Naturally-Dyed Easter Eggs
Dying Easter Eggs? You can make natural dyes from items already in your pantry and it's incredibly satisfying!
We stock up on red and yellow onion skins year-round for making burgundy and orange easter egg dye, and our chickens go crazy over the chopped boiled cabbage once we're done using it to make blue dye.
*NOTE: Your eggs will need to sit in natural dye for several hours (or overnight for very saturated results).
- Pantry Items for Natural Dyes
- Beets – Pink dye
- Red Cabbage – Blue dye
- Red Onion Skins – Burgundy dye
- Yellow Onion Skins – Orange dye
- Turmeric – Yellow dye
- Eggs (brown, blue, or white)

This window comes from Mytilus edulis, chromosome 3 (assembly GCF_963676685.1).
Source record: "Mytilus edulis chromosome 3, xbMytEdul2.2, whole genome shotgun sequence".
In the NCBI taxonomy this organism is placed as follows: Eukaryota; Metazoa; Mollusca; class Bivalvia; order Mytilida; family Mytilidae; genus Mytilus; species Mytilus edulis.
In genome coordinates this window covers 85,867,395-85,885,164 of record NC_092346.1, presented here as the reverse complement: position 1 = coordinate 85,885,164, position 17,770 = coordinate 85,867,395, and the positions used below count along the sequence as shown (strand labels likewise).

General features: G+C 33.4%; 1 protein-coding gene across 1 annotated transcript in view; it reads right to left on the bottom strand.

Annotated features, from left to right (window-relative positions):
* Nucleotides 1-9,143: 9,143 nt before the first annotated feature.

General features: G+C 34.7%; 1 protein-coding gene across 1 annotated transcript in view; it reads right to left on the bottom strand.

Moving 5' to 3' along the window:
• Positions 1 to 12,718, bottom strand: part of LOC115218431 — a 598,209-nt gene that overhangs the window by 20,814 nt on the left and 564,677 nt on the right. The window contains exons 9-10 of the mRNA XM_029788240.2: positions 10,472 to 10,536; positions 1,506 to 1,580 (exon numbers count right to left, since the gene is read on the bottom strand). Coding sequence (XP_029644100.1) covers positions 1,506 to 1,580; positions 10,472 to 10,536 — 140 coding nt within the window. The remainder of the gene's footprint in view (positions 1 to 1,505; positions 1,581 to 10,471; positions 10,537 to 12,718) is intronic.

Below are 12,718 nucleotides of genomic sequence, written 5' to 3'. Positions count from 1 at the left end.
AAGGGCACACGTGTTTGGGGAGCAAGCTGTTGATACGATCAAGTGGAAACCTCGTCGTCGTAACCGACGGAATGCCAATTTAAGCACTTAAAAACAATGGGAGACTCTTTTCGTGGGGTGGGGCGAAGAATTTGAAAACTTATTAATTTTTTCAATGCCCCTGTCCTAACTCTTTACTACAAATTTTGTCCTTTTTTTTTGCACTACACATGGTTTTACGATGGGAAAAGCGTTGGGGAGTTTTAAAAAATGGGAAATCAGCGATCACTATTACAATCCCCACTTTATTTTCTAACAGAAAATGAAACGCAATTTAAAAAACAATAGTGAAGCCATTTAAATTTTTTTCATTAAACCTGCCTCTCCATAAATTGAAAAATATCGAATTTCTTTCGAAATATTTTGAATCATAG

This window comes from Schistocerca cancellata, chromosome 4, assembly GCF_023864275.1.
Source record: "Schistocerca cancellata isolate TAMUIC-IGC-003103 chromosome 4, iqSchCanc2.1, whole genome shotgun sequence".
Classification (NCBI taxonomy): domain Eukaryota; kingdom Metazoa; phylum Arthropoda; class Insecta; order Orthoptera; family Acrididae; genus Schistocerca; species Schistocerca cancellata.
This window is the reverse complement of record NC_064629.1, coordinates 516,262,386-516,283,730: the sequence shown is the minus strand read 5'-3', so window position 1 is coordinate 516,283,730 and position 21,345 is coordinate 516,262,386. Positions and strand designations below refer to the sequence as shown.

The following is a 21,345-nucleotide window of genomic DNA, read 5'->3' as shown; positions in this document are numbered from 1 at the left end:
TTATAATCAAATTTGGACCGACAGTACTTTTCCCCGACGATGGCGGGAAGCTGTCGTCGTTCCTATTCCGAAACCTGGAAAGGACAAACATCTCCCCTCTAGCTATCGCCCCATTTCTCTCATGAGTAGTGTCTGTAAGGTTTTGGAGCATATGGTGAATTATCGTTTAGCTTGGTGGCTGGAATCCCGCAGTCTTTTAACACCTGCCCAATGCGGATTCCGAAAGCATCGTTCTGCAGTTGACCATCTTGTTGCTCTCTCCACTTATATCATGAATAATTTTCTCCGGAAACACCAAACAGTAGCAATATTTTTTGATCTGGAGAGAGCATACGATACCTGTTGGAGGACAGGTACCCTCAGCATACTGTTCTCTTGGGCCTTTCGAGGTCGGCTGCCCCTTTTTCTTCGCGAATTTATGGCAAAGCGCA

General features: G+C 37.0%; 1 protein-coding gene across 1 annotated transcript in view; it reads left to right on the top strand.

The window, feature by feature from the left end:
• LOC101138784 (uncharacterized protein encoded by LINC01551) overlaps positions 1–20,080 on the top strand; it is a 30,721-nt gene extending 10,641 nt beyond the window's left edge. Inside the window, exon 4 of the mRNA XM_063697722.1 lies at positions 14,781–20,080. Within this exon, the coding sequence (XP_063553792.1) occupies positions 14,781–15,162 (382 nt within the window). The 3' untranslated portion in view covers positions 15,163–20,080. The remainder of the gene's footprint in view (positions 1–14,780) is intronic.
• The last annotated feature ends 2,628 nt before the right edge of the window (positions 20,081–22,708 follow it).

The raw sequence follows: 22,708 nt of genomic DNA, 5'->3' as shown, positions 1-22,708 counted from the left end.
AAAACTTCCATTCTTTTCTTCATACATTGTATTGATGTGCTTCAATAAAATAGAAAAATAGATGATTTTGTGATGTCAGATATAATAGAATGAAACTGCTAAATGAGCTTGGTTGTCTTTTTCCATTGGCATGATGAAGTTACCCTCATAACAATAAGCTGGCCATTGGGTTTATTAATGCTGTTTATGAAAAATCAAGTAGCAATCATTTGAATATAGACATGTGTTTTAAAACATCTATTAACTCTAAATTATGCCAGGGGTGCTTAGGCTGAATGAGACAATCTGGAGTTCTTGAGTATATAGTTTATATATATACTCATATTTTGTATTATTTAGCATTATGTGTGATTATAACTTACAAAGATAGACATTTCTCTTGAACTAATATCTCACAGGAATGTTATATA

- Light-colored eggs will allow the colors of the dye to look brighter
- Finishing Oil (optional)
- Coconut oil, olive oil, etc.
MAKING THE DYE
- Place Onion Skins (or your other raw dye material) in large pot
- Cover with water (ie: 2 cups)
- Bring to a boil, lower heat and simmer for 30 minutes or until your dye is concentrated down to your liking
- Let dye cool
- Strain dye and pour into a bowl or jar to use later for dying eggs
HARD-BOILING YOUR EGGS
- Cover the eggs with water in a large pot
- Bring to a boil
- Let simmer for 10 minutes
- Drain pot and run the eggs under cold water in a strainer for 1 minute
DYEING YOUR EGGS
- Carefully set the eggs in the dye, making sure they're covered.
- Let the eggs soak for a few hours (or overnight in the refrigerator for the deepest color)
- Carefully lift eggs out of the dye once they have reached a good color
- Let eggs air-dry to avoid rubbing off any deposited color
- Once completely dry, you can use a very small amount of oil to gently and sparsely coat the eggs which will act like a nice coating of varnish on the eggs (and add a little bit of luster or shine)